Agriculture Secretary Tom Vilsack said on Tuesday that the federal government is giving $8 million in grants to selected public schools and daycare centers across the country to train school nutrition employees and to develop ways to get more children to participate, which could including giving vegetables “cool names.”
“Sometimes by naming the particular vegetables with cool names you can actually encourage young people to participate and take more of carrots than they would otherwise take, if you tell them that it’s X-Ray carrots that they’ll have X-Ray vision by eating carrots,” Vilsack said at a press conference at the National Press Club in Washington, D.C.
Vilsack announced that $8 million in grants is being given to selected schools and daycare centers in the United States, with $2.4 million going to train food service workers and $5.6 million to come up with ways to market the food to the children in those schools.
“It may be the way in which [food] is displayed,” Vilsack said of the latter funding. “It may be who is serving it.
“There may be opportunities for contests and so forth that can encourage more participation,” Vilsack said.
In a press release announcing the grants the agency explained how it planned to encourage participation in its school and daycare breakfast and lunch and “summer feeding” programs, including using “principles from behavioral economics to encourage health choices” and “interactive nutrition education activities.”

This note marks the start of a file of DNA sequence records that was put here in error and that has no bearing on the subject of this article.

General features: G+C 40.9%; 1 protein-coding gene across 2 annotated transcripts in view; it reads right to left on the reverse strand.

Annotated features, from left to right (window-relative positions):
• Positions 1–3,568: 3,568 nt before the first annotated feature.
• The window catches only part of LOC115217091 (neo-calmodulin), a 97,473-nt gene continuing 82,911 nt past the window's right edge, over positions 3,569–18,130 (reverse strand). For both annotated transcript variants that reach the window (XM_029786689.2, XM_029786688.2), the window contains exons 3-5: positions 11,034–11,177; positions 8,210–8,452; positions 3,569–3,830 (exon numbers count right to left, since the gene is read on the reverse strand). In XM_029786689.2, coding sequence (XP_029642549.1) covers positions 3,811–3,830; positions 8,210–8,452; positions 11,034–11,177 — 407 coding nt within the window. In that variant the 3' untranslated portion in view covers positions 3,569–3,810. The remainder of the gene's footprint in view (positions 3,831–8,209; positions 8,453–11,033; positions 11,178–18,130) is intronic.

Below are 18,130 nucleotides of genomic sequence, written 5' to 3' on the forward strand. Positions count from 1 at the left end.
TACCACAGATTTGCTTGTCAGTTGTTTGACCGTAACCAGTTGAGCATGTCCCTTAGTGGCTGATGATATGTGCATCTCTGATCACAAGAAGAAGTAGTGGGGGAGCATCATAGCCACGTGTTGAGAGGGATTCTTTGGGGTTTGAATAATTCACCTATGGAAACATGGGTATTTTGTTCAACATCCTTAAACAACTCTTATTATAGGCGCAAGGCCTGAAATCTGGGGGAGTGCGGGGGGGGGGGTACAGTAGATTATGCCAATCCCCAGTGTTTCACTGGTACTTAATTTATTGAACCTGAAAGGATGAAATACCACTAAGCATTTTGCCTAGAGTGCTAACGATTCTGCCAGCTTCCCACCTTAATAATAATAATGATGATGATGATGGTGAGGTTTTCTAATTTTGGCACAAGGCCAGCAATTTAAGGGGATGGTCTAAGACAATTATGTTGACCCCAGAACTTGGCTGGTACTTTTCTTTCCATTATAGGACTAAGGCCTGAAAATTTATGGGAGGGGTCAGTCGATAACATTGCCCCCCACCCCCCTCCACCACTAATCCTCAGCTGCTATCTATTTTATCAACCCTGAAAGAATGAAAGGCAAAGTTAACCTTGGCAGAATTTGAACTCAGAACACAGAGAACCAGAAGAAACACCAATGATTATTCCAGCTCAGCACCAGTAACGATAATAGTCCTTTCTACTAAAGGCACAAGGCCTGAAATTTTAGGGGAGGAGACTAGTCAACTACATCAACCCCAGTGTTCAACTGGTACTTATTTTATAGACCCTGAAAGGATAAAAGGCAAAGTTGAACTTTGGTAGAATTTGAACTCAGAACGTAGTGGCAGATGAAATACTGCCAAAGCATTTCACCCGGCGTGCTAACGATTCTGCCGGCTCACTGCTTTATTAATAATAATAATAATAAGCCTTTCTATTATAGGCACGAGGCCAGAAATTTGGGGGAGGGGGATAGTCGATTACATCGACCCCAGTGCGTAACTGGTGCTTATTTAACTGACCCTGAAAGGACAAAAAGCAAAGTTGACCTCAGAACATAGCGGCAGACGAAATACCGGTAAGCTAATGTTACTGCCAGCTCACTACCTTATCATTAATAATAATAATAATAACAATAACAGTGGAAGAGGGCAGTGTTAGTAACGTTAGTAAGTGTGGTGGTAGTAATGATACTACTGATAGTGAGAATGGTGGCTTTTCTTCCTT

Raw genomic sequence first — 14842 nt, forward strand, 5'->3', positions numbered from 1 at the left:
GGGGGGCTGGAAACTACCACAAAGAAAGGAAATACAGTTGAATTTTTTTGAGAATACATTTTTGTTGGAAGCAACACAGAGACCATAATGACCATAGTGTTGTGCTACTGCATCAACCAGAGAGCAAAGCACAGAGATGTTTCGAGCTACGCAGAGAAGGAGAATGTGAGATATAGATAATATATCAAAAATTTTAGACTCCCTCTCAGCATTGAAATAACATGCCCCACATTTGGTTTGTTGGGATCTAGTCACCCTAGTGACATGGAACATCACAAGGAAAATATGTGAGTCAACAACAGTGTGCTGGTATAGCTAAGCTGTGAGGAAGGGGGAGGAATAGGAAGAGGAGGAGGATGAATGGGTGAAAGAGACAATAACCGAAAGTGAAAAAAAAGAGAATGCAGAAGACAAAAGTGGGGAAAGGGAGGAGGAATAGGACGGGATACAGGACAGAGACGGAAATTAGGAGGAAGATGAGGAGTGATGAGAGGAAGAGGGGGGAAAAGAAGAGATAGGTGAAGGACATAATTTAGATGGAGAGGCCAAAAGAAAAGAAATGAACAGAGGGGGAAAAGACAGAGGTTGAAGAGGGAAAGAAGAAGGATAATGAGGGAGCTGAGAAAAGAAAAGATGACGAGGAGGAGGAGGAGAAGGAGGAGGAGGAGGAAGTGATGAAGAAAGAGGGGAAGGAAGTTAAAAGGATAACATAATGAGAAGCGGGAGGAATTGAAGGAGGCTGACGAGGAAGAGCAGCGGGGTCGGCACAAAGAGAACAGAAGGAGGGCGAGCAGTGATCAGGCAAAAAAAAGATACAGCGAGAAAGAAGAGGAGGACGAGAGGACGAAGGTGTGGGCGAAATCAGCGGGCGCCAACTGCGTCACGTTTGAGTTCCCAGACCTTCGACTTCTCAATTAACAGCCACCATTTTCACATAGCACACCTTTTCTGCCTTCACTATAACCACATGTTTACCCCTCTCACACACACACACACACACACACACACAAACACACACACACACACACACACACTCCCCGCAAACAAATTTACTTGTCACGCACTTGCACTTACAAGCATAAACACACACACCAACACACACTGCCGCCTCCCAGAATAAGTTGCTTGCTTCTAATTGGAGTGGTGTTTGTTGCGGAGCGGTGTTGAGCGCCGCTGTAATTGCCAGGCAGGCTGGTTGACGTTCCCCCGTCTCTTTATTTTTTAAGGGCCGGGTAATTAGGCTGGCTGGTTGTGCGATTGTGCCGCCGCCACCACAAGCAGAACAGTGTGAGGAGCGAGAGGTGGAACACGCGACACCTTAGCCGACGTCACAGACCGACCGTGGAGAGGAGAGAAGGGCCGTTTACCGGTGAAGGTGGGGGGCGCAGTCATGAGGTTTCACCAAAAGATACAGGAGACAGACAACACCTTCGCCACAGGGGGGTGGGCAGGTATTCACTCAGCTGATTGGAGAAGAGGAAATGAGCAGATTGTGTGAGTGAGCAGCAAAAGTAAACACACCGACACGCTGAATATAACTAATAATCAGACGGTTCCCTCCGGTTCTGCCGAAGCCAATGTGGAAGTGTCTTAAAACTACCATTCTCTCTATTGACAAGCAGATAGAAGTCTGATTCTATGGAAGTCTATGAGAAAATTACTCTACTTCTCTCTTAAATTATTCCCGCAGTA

As for the training of employees who work in school or daycare kitchens, in July the federal regulation on the hiring, training and education of food service workers was finalized as part of the Healthy, Hunger-Free Kids Act of 2010, putting in place national standards for these workers.
The act also put in place national standards for nutrition in public schools and daycare centers that receive federal funding across the country.
Tuesday’s press conference is the latest in a series of recent appearances by Vilsack to urge Congress to reauthorize the Act, which expires on Sept. 30.
“For the past three years, kids have eaten healthier breakfasts, lunches and snacks at school thanks to the bipartisan Healthy, Hunger-Free Kids Act, which made the first meaningful improvements to the nutrition of foods and beverages served in cafeterias and sold in vending machines in 30 years,” Vilsack said in a press release issued on the grant funding. “Nearly all schools are successfully meeting the standards, and these grants part of our ongoing commitment to give states and schools the additional resources they need.”
Vilsack said criticism of the law – too much waste, excessive cost and low participation – is not sufficient reason to oppose reauthorization and that “now is not the time to roll back these standards. Now is the time for continued forward movement” on national standards for nutrition and food service workers.